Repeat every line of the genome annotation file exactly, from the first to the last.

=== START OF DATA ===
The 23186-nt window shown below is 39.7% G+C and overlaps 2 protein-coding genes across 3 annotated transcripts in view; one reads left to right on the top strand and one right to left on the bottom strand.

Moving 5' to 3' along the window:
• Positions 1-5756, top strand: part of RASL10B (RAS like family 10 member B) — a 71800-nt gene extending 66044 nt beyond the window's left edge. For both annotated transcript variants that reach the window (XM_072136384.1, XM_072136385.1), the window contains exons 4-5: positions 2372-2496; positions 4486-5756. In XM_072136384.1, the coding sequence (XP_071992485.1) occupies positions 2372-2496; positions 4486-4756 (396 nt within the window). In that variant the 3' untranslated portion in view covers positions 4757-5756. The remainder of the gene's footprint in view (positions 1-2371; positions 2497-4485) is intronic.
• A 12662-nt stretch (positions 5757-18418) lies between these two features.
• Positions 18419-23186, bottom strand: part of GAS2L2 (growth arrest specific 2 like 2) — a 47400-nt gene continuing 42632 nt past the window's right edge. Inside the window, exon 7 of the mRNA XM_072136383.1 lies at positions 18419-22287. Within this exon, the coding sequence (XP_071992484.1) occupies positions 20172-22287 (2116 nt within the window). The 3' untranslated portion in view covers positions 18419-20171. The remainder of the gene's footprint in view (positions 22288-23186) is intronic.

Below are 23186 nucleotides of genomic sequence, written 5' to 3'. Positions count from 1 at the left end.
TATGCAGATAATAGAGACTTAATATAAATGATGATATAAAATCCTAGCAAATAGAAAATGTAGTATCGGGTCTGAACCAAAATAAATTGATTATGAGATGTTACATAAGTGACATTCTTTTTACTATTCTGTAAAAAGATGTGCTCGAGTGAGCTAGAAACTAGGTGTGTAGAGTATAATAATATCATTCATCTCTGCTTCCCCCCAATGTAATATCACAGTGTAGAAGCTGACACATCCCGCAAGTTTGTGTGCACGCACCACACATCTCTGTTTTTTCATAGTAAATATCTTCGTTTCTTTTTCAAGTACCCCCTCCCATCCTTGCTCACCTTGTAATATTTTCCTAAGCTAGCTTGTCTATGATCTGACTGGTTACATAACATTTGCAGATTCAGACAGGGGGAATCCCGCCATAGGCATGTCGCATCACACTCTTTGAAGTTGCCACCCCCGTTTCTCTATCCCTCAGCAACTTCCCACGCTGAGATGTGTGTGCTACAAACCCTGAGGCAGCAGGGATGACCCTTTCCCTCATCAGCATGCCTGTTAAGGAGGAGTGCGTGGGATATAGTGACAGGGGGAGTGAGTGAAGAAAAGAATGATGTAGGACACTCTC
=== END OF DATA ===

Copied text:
The 23186-nt window shown below is 39.7% G+C and overlaps 2 protein-coding genes across 3 annotated transcripts in view; one reads left to right on the top strand and one right to left on the bottom strand.

Moving 5' to 3' along the window:
• Positions 1-5756, top strand: part of RASL10B (RAS like family 10 member B) — a 71800-nt gene extending 66044 nt beyond the window's left edge. For both annotated transcript variants that reach the window (XM_072136384.1, XM_072136385.1), the window contains exons 4-5: positions 2372-2496; positions 4486-5756. In XM_072136384.1, the coding sequence (XP_071992485.1) occupies positions 2372-2496; positions 4486-4756 (396 nt within the window). In that variant the 3' untranslated portion in view covers positions 4757-5756. The remainder of the gene's footprint in view (positions 1-2371; positions 2497-4485) is intronic.
• A 12662-nt stretch (positions 5757-18418) lies between these two features.
• Positions 18419-23186, bottom strand: part of GAS2L2 (growth arrest specific 2 like 2) — a 47400-nt gene continuing 42632 nt past the window's right edge. Inside the window, exon 7 of the mRNA XM_072136383.1 lies at positions 18419-22287. Within this exon, the coding sequence (XP_071992484.1) occupies positions 20172-22287 (2116 nt within the window). The 3' untranslated portion in view covers positions 18419-20171. The remainder of the gene's footprint in view (positions 22288-23186) is intronic.

Below are 23186 nucleotides of genomic sequence, written 5' to 3'. Positions count from 1 at the left end.
TATGCAGATAATAGAGACTTAATATAAATGATGATATAAAATCCTAGCAAATAGAAAATGTAGTATCGGGTCTGAACCAAAATAAATTGATTATGAGATGTTACATAAGTGACATTCTTTTTACTATTCTGTAAAAAGATGTGCTCGAGTGAGCTAGAAACTAGGTGTGTAGAGTATAATAATATCATTCATCTCTGCTTCCCCCCAATGTAATATCACAGTGTAGAAGCTGACACATCCCGCAAGTTTGTGTGCACGCACCACACATCTCTGTTTTTTCATAGTAAATATCTTCGTTTCTTTTTCAAGTACCCCCTCCCATCCTTGCTCACCTTGTAATATTTTCCTAAGCTAGCTTGTCTATGATCTGACTGGTTACATAACATTTGCAGATTCAGACAGGGGGAATCCCGCCATAGGCATGTCGCATCACACTCTTTGAAGTTGCCACCCCCGTTTCTCTATCCCTCAGCAACTTCCCACGCTGAGATGTGTGTGCTACAAACCCTGAGGCAGCAGGGATGACCCTTTCCCTCATCAGCATGCCTGTTAAGGAGGAGTGCGTGGGATATAGTGACAGGGGGAGTGAGTGAAGAAAAGAATGATGTAGGACACTCTC